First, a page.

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Mark 11:27 [study!]

American Standard Version (ASV 1901) [2]
— And they come again to Jerusalem: and as he was walking in the temple, there come to him the chief priests, and the scribes, and the elders;
King James Version (KJV 1769)
— And they come again to Jerusalem: and as he was walking in the temple, there come to him the chief priests, and the scribes, and the elders,
New American Standard Bible (NASB ©1995)
— They *came again to Jerusalem. And as He was walking in the temple, the chief priests and the scribes and the elders *came to Him,
Webster's Revision of the KJB (WEB 1833)
— And they come again to Jerusalem: and as he was walking in the temple, there come to him the chief priests, and the scribes, and the elders,
Darby's Translation (DBY 1890)
— And they come again to Jerusalem. And as he walked about in the temple, the chief priests and the scribes and the elders come to him,
Rotherham's Emphasized Bible (EBR 1902)
— And they come again into Jerusalem. And, as he is walking in the temple, the High-priests and the Scribes and the Elders come unto him,
Young's Literal Translation (YLT 1898)
— And they come again to Jerusalem, and in the temple, as he is walking, there come unto him the chief priests, and the scribes, and the elders,
Douay-Rheims Challoner Revision (DR 1750)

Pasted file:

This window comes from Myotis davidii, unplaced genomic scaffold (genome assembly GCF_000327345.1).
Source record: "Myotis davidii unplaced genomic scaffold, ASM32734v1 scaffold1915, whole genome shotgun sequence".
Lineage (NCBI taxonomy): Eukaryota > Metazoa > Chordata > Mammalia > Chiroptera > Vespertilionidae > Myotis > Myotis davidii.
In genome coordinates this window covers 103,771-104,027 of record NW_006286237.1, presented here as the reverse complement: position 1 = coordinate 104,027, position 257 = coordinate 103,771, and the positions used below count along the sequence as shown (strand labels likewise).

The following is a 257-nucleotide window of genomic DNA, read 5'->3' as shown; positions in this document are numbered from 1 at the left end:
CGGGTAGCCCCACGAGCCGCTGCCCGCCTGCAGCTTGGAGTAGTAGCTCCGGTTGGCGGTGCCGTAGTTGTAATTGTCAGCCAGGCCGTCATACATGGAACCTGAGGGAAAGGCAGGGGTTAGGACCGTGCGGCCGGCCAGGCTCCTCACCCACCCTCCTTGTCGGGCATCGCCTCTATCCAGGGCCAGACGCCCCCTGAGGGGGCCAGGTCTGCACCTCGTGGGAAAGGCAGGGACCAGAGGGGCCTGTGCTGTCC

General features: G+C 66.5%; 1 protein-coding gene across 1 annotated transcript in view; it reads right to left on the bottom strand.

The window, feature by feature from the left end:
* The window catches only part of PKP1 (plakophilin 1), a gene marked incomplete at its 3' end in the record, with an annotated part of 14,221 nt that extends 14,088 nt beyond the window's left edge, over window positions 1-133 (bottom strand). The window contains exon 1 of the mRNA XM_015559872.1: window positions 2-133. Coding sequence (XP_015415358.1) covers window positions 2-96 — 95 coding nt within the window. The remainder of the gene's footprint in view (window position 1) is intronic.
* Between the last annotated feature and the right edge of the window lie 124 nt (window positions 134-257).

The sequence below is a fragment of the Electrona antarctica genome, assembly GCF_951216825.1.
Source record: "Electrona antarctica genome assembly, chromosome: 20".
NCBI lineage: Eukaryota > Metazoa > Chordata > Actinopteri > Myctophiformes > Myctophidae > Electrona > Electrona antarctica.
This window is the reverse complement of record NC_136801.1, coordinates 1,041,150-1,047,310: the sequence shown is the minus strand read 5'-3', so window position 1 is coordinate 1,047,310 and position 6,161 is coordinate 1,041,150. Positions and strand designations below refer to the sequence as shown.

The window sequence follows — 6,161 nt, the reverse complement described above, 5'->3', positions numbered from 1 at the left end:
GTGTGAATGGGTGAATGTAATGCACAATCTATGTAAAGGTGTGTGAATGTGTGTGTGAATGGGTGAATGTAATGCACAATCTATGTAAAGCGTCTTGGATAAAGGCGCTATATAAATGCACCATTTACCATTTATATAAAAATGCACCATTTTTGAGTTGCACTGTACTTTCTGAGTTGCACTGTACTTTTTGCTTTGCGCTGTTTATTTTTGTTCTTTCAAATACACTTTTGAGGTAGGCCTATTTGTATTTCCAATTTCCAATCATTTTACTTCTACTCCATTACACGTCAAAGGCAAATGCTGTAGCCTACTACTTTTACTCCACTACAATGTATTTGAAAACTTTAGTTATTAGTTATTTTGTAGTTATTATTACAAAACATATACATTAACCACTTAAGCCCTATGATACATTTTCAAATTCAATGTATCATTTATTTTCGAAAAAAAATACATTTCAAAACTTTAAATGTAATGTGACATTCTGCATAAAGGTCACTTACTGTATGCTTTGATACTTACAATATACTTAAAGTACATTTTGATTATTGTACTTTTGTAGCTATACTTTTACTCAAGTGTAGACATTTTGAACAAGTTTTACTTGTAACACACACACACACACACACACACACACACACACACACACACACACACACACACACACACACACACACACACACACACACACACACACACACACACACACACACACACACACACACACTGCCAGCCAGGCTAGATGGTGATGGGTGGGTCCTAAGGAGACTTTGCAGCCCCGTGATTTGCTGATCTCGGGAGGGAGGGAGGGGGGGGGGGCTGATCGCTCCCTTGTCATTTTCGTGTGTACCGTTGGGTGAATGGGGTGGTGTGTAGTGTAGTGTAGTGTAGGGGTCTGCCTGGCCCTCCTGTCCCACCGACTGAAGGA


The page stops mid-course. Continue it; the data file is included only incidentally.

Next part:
— And they come again to Jerusalem. And when he was walking in the temple, there come to him the chief priests and the scribes and the ancients.
Original King James Bible (AV 1611) [2]
— And they come againe to Hierusalem, and as he was walking in the Temple, there come to him the chiefe Priests, and the Scribes, & the Elders,
John Etheridge Peshitta-Aramaic NT (1849)
— And they came again to Urishlem: and as he walked in the temple, the chief priests and the Sophree and the elders came to him,
James Murdock Peshitta-Aramaic NT (1852)
— And they came again to Jerusalem. And as he was walking in the temple, the chief priests and Scribes and Elders came to him,

Strong's Numbers & Red-LettersGreek New TestamentColor-Code/Key Word Studies
And 2532
{2532} Prime
καί
kai
{kahee}
Apparently a primary particle, having a copulative and sometimes also a cumulative force; and, also, even, so, then, too, etc.; often used in connection (or composition) with other particles or small words.
they come 2064
{2064} Prime
ἔρχομαι
erchomai
{er'-khom-ahee}
Middle voice of a primary verb (used only in the present and imperfect tenses, the others being supplied by a kindred [middle voice] word, ἐλεύθομαι [[eleuthomai]], {el-yoo'-thom-ahee}; or [active] ἔλθω [[eltho]], {el'-tho}; which do not otherwise occur); to come or go (in a great variety of applications, literally and figuratively).
z5736
<5736> Grammar
Tense - Present (See G5774)
Voice - Middle or Passive Deponent (See G5790)
Mood - Indicative (See G5791)
Count - 618
again 3825
{3825} Prime
πάλιν
palin
{pal'-in}
Probably from the same as G3823 (through the idea of oscillatory repetition); (adverbially) anew, that is, (of place) back, (of time) once more, or (conjugationally) furthermore or on the other hand.
to 1519
{1519} Prime
εἰς
eis
{ice}